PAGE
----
Twentieth Century Fox Home Entertainment keeps coming up with beautifully produced box sets drawn from their extensive library, and today’s release of “The Tyrone Power Matinee Idol Collection” is no exception. There aren’t any major discoveries among the ten (!) impeccably transferred titles, although there is a minor one: “I’ll Never Forget You,” Roy [...]
Sad news from Cairo where Youssef Chahine has passed on at the age of 82. Jo, as he was known to almost everyone who crossed his path, was a warm, delightful individual and an endlessly inventive filmmaker, whose unpredictable mixture of styles and tones remains one of the best arguments I know for an [...]
Two very different horror movies, released within a few months of each other: Karl Freund’s austere, minimalist “The Mummy” and Carl Theodor Dreyer’s unrestrainedly experimental “Vampyr,” considered here in the New York Times.
“The reactionary . . . is likely to start from a profound conviction of the evil of the natural man. Instead of worrying because people do not get enough freedom, he is obsessed by the need for police — authority, discipline, order. How else can you keep the Devil under control?”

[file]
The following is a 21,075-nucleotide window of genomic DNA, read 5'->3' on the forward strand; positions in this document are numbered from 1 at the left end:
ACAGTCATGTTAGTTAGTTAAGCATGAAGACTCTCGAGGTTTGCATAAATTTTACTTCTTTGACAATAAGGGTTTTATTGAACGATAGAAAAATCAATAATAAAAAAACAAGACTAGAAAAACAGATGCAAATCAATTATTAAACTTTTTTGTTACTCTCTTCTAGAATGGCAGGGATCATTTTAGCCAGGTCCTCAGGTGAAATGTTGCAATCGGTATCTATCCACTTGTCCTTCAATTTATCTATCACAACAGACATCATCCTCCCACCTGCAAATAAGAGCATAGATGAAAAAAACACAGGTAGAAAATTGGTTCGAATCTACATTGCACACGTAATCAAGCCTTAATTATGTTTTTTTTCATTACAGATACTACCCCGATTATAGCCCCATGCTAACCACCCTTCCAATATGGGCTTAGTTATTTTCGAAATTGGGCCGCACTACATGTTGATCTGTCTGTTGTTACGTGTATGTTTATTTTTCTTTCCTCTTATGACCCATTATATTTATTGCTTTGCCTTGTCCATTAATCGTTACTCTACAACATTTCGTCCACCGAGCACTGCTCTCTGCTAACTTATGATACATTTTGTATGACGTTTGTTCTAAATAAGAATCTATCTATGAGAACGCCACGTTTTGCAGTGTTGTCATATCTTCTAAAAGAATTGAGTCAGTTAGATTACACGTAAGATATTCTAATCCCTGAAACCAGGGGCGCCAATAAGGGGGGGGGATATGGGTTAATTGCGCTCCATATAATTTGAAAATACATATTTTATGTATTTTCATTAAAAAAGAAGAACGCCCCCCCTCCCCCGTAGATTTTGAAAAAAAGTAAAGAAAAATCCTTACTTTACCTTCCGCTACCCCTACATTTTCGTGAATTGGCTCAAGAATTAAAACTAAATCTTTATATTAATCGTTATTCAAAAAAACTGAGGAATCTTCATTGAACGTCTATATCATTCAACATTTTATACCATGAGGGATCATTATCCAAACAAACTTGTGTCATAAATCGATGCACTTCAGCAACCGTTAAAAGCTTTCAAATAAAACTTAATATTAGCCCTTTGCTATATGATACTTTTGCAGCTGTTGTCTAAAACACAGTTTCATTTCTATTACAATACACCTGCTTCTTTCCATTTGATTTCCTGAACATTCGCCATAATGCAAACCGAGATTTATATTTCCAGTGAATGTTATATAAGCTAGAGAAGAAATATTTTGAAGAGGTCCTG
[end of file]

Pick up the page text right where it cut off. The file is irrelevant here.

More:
Edmund Wilson on [...]
Shot in India by the German director Franz Osten in 1929, “A Throw of Dice” is an unexpected visual treat, a film that blends the highly sophisticated technique of late silent, Weimar cinema with an expansive use of Indian locations — the sort of thing that Alexander Korda would be straining to reproduce in [...]
It’s a slow season for new releases, so I’ve been going back for a few things that fell through the cracks. This week: Thorold Dickinson’s “Hill 24 Doesn’t Answer,” the second volume of “The Stan Laurel Collection” from Kino International and Paris’s Lobster Films, and another Chris Marker essay from Icarus, “Remebrance of Things [...]
This week in the New York Times, a look at two interrelated releases from Criterion, Paul Schrader’s “Mishima” (1985) and Yukio Mishima’s “Patriotism” (1966), plus a tribute to Phil Karlson’s devastating final noir, “Framed” (1975), out this week in a budget edition from Legend Films, available for the moment only through Best Buy.